Quitting smokeless tobacco
How can a person get help quitting the use of smokeless tobacco? All of the resources in this general area are geared toward helping smokers stop smoking, but a smokeless tobacco nicotine addict does not have a similar usage ritual as a smoker, but does have a similar, or worse, addiction than a smoker because the nicotine absorption levels are many times greater. Any suggestions as to how a smokeless tobacco user can get help stopping this addiction would be greatly appreciated.
— Snuff head
Dear Snuff head,
Kudos to you for seeking resources to help you quit! To learn about specific health risks associated with using chewing tobacco and snuff, check out Effects of smokeless tobacco. As you mentioned, there do seem to be more resources geared towards those wishing to quit smoking tobacco. However, some of the strategies may be transferable or adaptable to quitting smokeless tobacco as well. For example:
- Self-help strategies: For those interested in quitting on their own, many internet resources, videos, and "quit kits" offer privacy, a low cost, and flexibility for anyone quitting a tobacco product. Furthermore, some organizations, such as the American Cancer Society and Smokefree Veterans, offer guides and tips specifically for people looking to quit smokeless tobacco.
- Nicotine replacement therapy (NRT): NRTs (e.g., nasal sprays, inhalers, chewing gum, patches, or lozenges) release controlled doses of nicotine into the body, reducing cravings and withdrawal symptoms associated with nicotine dependency. Some forms of NRT appear to be more effective for users of smokeless tobacco. For example, those who use smokeless tobacco may find nicotine gum or lozenges are the most effective method as it's the most similar to using chewing tobacco or snuff. In that same vein, an inhaler, designed to look and feel like a cigarette, may also not be helpful for a smokeless tobacco user. If you choose to use NRT, it might be best to consult with your health care provider first to determine what method might be most effective for you.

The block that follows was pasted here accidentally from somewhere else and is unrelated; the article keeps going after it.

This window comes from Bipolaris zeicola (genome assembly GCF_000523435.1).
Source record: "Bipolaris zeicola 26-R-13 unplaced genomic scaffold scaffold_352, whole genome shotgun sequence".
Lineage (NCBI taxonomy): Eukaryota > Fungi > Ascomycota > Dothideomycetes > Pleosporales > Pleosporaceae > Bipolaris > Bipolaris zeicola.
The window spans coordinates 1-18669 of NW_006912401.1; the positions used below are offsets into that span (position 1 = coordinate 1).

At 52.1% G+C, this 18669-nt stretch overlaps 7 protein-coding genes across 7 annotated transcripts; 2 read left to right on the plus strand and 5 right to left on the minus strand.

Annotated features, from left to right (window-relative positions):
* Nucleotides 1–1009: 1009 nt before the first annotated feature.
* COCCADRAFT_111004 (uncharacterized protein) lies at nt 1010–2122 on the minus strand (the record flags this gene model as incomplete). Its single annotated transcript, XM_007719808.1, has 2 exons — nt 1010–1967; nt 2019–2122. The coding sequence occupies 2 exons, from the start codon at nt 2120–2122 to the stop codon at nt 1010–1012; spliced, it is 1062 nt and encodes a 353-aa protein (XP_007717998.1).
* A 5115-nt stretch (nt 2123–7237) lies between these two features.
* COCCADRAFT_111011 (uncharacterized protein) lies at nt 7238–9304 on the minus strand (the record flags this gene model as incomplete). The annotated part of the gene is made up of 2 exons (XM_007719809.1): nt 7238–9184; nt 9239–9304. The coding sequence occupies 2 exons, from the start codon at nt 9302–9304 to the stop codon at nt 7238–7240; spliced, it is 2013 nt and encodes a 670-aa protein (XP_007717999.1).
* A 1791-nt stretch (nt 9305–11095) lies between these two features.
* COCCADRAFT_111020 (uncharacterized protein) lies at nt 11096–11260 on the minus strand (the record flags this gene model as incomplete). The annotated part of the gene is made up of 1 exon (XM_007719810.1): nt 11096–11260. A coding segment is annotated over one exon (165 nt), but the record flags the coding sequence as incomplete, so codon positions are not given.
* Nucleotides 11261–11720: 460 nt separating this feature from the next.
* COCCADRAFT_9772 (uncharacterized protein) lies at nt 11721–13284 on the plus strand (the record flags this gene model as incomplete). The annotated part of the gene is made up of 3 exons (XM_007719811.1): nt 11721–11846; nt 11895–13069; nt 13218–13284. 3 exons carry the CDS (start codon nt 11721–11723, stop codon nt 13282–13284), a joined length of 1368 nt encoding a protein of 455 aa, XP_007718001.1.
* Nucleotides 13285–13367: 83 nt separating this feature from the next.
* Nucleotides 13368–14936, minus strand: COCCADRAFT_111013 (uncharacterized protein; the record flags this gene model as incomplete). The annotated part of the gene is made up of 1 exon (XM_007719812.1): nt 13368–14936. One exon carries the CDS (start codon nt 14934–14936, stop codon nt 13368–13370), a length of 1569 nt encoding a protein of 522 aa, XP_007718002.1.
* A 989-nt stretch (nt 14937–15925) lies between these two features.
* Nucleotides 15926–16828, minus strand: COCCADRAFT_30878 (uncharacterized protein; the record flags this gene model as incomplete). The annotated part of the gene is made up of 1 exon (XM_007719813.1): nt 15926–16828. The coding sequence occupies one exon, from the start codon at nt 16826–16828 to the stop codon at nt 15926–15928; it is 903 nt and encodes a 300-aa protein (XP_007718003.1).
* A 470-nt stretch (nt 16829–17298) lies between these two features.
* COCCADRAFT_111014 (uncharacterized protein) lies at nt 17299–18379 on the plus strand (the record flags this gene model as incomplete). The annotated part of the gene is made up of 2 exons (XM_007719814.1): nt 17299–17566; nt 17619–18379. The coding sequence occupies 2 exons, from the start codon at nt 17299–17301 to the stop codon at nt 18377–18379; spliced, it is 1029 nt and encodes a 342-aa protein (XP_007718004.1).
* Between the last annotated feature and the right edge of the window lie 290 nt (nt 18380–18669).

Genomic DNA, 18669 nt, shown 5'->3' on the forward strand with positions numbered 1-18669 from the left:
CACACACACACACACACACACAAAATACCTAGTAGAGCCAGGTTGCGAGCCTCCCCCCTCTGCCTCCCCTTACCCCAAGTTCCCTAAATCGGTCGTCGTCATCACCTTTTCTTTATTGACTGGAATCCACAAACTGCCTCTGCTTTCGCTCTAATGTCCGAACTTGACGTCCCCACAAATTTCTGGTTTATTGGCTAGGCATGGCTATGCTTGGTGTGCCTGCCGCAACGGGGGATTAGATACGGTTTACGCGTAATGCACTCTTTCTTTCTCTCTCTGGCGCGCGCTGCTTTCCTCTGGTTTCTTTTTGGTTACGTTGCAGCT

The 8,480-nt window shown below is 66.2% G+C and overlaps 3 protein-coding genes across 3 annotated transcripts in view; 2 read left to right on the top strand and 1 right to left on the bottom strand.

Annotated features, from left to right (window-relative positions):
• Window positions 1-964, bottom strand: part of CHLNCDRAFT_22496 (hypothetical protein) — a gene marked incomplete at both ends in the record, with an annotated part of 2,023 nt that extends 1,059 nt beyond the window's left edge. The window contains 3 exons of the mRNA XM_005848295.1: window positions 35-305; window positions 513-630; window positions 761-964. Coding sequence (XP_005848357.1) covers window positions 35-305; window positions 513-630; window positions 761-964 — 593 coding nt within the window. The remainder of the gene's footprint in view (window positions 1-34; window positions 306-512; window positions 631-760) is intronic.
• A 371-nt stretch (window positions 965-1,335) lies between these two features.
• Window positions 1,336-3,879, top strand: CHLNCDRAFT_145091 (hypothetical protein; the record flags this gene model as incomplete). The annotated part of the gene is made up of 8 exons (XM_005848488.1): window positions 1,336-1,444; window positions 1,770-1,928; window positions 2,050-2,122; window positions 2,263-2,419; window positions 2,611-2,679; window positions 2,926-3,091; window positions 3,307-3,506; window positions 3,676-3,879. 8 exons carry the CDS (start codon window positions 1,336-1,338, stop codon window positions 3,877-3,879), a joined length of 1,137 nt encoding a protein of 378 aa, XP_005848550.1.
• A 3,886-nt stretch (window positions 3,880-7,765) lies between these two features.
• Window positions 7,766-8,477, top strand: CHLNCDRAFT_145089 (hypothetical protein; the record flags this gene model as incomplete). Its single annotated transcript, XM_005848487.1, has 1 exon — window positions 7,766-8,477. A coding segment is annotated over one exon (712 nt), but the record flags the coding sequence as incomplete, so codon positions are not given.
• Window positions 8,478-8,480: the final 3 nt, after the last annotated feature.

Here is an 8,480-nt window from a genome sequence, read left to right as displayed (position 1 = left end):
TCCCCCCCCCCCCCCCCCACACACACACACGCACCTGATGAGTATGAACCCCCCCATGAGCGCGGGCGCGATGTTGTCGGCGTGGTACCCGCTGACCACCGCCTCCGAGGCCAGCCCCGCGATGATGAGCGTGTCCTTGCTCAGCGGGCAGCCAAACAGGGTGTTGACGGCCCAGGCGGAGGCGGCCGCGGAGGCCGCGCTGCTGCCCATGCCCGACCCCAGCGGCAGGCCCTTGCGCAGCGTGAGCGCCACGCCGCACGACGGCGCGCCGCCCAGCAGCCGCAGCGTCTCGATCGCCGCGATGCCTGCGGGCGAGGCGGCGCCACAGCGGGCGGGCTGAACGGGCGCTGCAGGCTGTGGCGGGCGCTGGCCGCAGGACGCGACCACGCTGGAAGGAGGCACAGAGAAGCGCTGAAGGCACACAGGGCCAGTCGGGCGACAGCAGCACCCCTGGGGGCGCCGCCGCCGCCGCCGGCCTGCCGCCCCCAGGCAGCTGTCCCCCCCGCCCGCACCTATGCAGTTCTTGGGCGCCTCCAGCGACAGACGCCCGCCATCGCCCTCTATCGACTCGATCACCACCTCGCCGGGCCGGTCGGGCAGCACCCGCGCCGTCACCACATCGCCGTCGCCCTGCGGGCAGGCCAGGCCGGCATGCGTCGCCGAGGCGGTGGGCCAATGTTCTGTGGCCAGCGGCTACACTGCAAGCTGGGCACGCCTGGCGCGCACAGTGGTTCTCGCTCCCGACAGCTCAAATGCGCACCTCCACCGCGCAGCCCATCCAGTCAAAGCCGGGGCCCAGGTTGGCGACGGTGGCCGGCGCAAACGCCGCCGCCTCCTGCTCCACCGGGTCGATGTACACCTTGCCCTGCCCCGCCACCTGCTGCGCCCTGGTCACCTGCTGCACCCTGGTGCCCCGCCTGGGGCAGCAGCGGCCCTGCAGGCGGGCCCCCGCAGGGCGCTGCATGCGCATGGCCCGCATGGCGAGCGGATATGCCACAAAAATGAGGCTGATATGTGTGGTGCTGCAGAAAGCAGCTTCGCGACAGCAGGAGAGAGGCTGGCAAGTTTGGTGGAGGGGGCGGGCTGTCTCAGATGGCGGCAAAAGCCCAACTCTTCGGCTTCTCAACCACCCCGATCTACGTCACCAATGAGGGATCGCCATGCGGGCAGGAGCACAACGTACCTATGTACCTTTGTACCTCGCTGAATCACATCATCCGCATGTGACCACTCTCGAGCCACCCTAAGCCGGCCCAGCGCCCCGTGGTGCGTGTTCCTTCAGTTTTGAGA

- Prescription medications: There are some medications that have shown to be useful in aiding cessation efforts. The prescription drug varenicline has been shown to be helpful to smokeless tobacco users looking to quit. It modifies the nicotine receptors in the brain, reducing both the pleasure response to nicotine and the withdrawal symptoms after quitting. Bupropion, another medication approved by the Federal Drug Administration (FDA) as a smoking cessation aid, works by reducing withdrawal symptoms, similar to varenicline .
As with quitting smoking, quitting smokeless tobacco is a process that takes time and patience. However, there is an element of quitting that is exclusive to smokeless tobacco users: For many who quit smokeless tobacco, there is a stronger need to initially replace the oral fixation associated with the use of chewing tobacco or dip. So, oral substitutes (such as gum, candy, or sunflower seeds) may be helpful. In addition, there are some commercial smokeless tobacco substitutes sold in round containers resembling snuff tins. They don't contain tobacco or nicotine but instead contain a variety of flavored herbal blends. Right now, there is little information available about the potential side effects of this non-nicotinic snuff. In some cases, such herbal blends were able to successfully decrease withdrawal symptoms but were less effective at reducing cravings than other cessation options.
There are so many great benefits to quitting, such as having fewer mouth sores and less issues with your gums. Furthermore, improvements in oral health, combined with feelings of mastery and well-being, may help motivate people to continue their cessation commitment. If you feel ready to quit and decide to make a go of it on your own, consider checking out the American Cancer Society’s guide for quitting tobacco. Health care providers and dentists can also speak more to the oral health benefits of curbing smokeless tobacco use and may be able to help you flesh out your plans for quitting or offer you a referral to someone who can. Additionally, there may also be tobacco cessation support available in your community, whether it be behavioral support, prescriptions for medications to assist with quitting, or access to NRTs.
Best of luck!
Originally published Jan 27, 1995
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